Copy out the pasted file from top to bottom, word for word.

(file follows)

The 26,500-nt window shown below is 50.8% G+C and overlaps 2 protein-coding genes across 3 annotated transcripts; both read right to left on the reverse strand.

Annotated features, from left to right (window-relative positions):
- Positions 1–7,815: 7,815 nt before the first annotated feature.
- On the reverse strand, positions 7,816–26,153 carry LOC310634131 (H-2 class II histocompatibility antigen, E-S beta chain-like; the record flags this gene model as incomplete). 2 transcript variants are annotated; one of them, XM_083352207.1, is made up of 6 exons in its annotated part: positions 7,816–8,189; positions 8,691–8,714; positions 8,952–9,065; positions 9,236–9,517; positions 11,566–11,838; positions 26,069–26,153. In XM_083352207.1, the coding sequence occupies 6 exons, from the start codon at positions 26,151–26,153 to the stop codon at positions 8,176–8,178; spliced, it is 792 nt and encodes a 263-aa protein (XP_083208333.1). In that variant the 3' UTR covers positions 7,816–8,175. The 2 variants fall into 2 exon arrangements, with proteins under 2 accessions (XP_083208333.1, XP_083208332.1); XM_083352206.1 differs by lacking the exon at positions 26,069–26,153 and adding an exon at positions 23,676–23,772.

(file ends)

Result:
The 26,500-nt window shown below is 50.8% G+C and overlaps 2 protein-coding genes across 3 annotated transcripts; both read right to left on the reverse strand.

Annotated features, from left to right (window-relative positions):
- Positions 1–7,815: 7,815 nt before the first annotated feature.
- On the reverse strand, positions 7,816–26,153 carry LOC310634131 (H-2 class II histocompatibility antigen, E-S beta chain-like; the record flags this gene model as incomplete). 2 transcript variants are annotated; one of them, XM_083352207.1, is made up of 6 exons in its annotated part: positions 7,816–8,189; positions 8,691–8,714; positions 8,952–9,065; positions 9,236–9,517; positions 11,566–11,838; positions 26,069–26,153. In XM_083352207.1, the coding sequence occupies 6 exons, from the start codon at positions 26,151–26,153 to the stop codon at positions 8,176–8,178; spliced, it is 792 nt and encodes a 263-aa protein (XP_083208333.1). In that variant the 3' UTR covers positions 7,816–8,175. The 2 variants fall into 2 exon arrangements, with proteins under 2 accessions (XP_083208333.1, XP_083208332.1); XM_083352206.1 differs by lacking the exon at positions 26,069–26,153 and adding an exon at positions 23,676–23,772.